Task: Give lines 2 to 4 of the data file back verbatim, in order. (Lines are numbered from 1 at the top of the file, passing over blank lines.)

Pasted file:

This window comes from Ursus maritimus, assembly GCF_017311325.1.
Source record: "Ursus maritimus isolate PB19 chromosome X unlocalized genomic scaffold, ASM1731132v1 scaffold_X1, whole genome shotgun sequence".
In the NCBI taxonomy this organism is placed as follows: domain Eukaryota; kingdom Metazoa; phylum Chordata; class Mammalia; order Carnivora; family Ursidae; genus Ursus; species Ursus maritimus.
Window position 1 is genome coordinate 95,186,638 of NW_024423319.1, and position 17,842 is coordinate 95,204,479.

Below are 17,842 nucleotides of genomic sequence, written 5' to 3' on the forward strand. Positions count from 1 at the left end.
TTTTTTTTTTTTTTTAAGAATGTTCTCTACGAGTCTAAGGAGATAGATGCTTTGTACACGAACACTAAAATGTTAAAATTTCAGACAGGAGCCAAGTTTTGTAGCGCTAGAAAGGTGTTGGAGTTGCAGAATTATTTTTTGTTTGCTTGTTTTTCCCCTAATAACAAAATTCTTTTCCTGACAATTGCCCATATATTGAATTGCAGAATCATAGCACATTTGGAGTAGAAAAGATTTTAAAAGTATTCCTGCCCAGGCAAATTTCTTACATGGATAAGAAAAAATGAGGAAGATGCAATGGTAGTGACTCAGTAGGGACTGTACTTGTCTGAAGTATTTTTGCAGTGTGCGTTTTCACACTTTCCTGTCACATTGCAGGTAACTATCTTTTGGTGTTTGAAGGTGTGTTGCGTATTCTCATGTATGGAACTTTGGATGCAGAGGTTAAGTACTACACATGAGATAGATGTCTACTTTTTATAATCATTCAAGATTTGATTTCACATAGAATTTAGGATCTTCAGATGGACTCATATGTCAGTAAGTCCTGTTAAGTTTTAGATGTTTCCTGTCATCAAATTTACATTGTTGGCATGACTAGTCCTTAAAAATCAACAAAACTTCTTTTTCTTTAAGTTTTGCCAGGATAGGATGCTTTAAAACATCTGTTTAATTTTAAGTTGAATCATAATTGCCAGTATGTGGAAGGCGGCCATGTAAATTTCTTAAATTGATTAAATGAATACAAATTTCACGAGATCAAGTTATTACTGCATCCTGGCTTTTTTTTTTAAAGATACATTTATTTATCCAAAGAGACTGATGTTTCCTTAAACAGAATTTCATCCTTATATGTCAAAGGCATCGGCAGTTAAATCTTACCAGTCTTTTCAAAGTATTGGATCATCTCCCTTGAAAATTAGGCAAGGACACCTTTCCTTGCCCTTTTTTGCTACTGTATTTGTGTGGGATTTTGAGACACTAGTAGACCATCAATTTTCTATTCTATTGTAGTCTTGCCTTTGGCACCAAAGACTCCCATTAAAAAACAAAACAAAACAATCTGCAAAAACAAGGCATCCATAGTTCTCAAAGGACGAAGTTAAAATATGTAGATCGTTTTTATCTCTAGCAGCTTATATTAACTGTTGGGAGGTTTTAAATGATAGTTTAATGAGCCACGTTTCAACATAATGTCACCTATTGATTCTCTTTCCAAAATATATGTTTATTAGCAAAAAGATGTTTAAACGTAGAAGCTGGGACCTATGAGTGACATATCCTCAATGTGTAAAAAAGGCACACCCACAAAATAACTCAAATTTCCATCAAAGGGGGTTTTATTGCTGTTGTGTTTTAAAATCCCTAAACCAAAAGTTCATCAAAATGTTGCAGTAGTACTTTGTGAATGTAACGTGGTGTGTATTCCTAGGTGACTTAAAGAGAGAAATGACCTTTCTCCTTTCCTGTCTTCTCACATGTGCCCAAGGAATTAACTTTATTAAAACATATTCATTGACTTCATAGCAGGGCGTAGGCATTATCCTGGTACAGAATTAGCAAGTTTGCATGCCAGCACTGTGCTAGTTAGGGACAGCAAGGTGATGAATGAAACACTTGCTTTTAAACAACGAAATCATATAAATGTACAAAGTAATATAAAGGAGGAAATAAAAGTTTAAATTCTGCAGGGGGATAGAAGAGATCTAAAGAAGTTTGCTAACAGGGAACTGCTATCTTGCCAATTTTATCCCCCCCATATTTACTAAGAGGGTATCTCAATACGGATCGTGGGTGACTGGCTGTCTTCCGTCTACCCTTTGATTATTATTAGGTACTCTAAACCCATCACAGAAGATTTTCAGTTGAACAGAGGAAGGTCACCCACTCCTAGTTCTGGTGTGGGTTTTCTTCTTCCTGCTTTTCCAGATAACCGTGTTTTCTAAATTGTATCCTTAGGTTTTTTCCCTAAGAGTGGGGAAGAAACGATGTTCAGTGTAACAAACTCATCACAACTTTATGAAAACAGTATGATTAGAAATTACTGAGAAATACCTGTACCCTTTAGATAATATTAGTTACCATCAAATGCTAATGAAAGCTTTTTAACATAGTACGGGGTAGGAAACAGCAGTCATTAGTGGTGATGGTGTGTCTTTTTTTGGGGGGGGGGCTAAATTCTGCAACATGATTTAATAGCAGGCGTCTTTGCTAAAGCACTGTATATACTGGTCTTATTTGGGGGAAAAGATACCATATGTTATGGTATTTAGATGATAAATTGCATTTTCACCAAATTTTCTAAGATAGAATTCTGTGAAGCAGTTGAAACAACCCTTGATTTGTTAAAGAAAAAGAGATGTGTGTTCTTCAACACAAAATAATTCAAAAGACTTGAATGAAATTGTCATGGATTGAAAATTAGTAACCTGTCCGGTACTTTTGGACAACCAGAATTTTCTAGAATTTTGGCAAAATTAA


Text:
Source record: "Ursus maritimus isolate PB19 chromosome X unlocalized genomic scaffold, ASM1731132v1 scaffold_X1, whole genome shotgun sequence".
In the NCBI taxonomy this organism is placed as follows: domain Eukaryota; kingdom Metazoa; phylum Chordata; class Mammalia; order Carnivora; family Ursidae; genus Ursus; species Ursus maritimus.
Window position 1 is genome coordinate 95,186,638 of NW_024423319.1, and position 17,842 is coordinate 95,204,479.